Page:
LulzSec leader sentenced to time served

A judge praises the computer hacker for his cooperation in preventing other attacks

A leader of the LulzSec hacking group is walking free after serving about seven months in prison because of his cooperation with police that has helped prevent hundreds of other attacks.

The cooperation of Hector Monsegur, known as Sabu, helped law enforcement officials prevent or minimize more than 300 cyberattacks, including attacks on the U.S. government and private companies, according to U.S. Attorney Preet Bharara of the Southern District of New York. Monsegur's cooperation also helped law enforcement agencies identify and arrest eight of Monsegur's co-conspirators in LulzSec and the Anonymous hacking group, Bharara said in a press release.

Monsegur, sentenced Tuesday to time already served, also provided information on vulnerabilities, including at a U.S. water utility, that helped law enforcement to secure that infrastructure, Bharara said. Bharara had asked for a lenient sentence for Monsegur because of his cooperation with authorities.

Monsegur could have gotten a sentence of up to 26 years in prison.

In pronouncing the sentence, Judge Loretta Preska of U.S. District Court for the Southern District of New York called Monsegur's cooperation "truly extraordinary." Monsegur has served seven months in prison after pleading guilty in August 2011 to computer hacking conspiracy, computer hacking, computer hacking in furtherance of fraud, conspiracy to commit access device fraud, conspiracy to commit bank fraud and aggravated identity theft.

Monsegur was a leading member of LulzSec, a splinter group from the Anonymous hacking collective, according to court documents. Monsegur and other members of Anonymous took responsibility for several cyberattacks between December 2010 and June 2011, including distributed denial-of-service (DDoS) attacks on the websites of Visa, MasterCard and PayPal, as retaliation for the refusal of these companies to process donations to Wikileaks, according to Bharara's press release.

In addition, between December 2010 and May 2011, Monsegur and other members of the Internet Feds computer hacking collective similarly waged a "deliberate campaign of online destruction, intimidation, and criminality," the press release said. Those attacks included breaking into computer systems, stealing confidential information, publicly disclosing stolen confidential information, hijacking victims' email and Twitter accounts, and defacing victims' Internet websites.

The group hacked the website of Fine Gael, a political party in Ireland, and computer systems used by security firms HBGary and affiliate HBGary Federal, from which Internet Feds stole confidential data about 80,000 user accounts, the press release said. Internet Feds also hacked computer systems used by Fox Broadcasting and stole confidential data relating to more than 70,000 potential contestants on the X-Factor television show.

Monsegur and other hackers then formed LulzSec in May 2011. The group hacked computer systems used by the Public Broadcasting System, in retaliation for what LulzSec perceived to be unfavorable news coverage; Sony Pictures Entertainment, from which LulzSec stole confidential data concerning approximately 100,000 users of Sony's website; and Bethesda Softworks, a video game company, from which LulzSec stole confidential information for approximately 200,000 users of Bethesda's website, according to court documents.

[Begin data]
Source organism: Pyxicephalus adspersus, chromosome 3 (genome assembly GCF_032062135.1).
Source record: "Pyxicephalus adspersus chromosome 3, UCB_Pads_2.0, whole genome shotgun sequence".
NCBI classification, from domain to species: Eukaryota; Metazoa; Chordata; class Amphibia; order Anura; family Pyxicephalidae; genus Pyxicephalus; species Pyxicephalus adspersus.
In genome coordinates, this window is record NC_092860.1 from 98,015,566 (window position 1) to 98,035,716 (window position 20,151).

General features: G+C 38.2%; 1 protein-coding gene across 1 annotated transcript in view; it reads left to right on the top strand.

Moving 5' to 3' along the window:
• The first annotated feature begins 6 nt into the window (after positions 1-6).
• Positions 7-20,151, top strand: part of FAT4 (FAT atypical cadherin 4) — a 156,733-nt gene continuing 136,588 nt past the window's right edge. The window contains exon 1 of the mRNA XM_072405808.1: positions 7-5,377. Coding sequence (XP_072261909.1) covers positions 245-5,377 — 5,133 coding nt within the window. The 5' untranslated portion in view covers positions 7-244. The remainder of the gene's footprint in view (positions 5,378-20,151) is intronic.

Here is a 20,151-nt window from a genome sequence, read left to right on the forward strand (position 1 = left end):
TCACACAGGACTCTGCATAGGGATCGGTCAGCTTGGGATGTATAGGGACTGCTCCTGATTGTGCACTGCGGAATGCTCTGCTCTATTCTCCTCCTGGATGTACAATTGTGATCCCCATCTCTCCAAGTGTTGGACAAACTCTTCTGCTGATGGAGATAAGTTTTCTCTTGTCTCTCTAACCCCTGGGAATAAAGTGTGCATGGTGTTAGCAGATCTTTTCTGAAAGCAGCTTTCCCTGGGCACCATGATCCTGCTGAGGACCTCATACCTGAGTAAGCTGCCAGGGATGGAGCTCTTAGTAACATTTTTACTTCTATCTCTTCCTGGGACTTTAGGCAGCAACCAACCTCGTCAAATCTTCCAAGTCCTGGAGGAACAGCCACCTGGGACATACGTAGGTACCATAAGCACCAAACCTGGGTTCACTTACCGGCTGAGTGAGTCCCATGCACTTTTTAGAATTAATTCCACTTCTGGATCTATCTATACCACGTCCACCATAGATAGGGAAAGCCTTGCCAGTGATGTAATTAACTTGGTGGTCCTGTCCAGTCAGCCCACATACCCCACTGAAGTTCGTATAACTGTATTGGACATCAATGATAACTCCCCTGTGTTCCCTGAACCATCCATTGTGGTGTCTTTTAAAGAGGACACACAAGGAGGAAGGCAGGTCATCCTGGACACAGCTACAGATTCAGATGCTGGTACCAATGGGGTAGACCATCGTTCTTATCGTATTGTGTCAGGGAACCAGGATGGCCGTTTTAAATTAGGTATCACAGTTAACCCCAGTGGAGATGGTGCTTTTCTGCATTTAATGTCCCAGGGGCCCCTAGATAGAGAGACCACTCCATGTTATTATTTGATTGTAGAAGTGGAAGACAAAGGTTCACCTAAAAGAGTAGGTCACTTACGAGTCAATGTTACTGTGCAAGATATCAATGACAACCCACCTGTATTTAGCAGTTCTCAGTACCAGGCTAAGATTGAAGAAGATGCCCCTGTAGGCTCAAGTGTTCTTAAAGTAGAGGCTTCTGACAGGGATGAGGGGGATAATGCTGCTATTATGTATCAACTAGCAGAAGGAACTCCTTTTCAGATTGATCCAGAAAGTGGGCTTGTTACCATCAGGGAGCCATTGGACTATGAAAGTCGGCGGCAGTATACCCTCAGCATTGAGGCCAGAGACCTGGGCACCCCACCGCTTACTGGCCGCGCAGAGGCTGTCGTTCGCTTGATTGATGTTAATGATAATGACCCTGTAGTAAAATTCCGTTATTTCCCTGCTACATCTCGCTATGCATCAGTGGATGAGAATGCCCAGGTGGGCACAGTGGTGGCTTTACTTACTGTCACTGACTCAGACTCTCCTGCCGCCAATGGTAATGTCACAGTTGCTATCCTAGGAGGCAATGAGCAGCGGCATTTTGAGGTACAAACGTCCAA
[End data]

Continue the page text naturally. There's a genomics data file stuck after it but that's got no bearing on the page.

Grant Gross covers technology and telecom policy in the U.S. government for The IDG News Service. Follow Grant on Twitter at GrantGross. Grant's email address is grant_gross@idg.com.

Join the PC World newsletter!

Error: Please check your email address.

Tags mastercardSony Pictures EntertainmentHector MonsegurpaypalBethesda SoftworksLoretta PreskaFox BroadcastingAnonymousPreet BhararaU.S. District Court for the Southern District of New YorkHBGaryvisasecuritylegalLulzsecPublic Broadcasting Systemcybercrime

Struggling for Christmas presents this year? Check out our Christmas Gift Guide for some top tech suggestions and more.

Keep up with the latest tech news, reviews and previews by subscribing to the Good Gear Guide newsletter.

Grant Gross

IDG News Service

Most Popular Reviews

Follow Us

Best Deals on GoodGearGuide

Shopping.com

Latest News Articles

Resources

GGG Evaluation Team

Kathy Cassidy

STYLISTIC Q702

First impression on unpacking the Q702 test unit was the solid feel and clean, minimalist styling.

Anthony Grifoni

STYLISTIC Q572

For work use, Microsoft Word and Excel programs pre-installed on the device are adequate for preparing short documents.

Steph Mundell

LIFEBOOK UH574

The Fujitsu LifeBook UH574 allowed for great mobility without being obnoxiously heavy or clunky. Its twelve hours of battery life did not disappoint.

Andrew Mitsi

STYLISTIC Q702

The screen was particularly good. It is bright and visible from most angles, however heat is an issue, particularly around the Windows button on the front, and on the back where the battery housing is located.

Simon Harriott

STYLISTIC Q702

My first impression after unboxing the Q702 is that it is a nice looking unit. Styling is somewhat minimalist but very effective. The tablet part, once detached, has a nice weight, and no buttons or switches are located in awkward or intrusive positions.

Latest Jobs

Shopping.com

Don’t have an account? Sign up here

Don't have an account? Sign up now

Forgot password?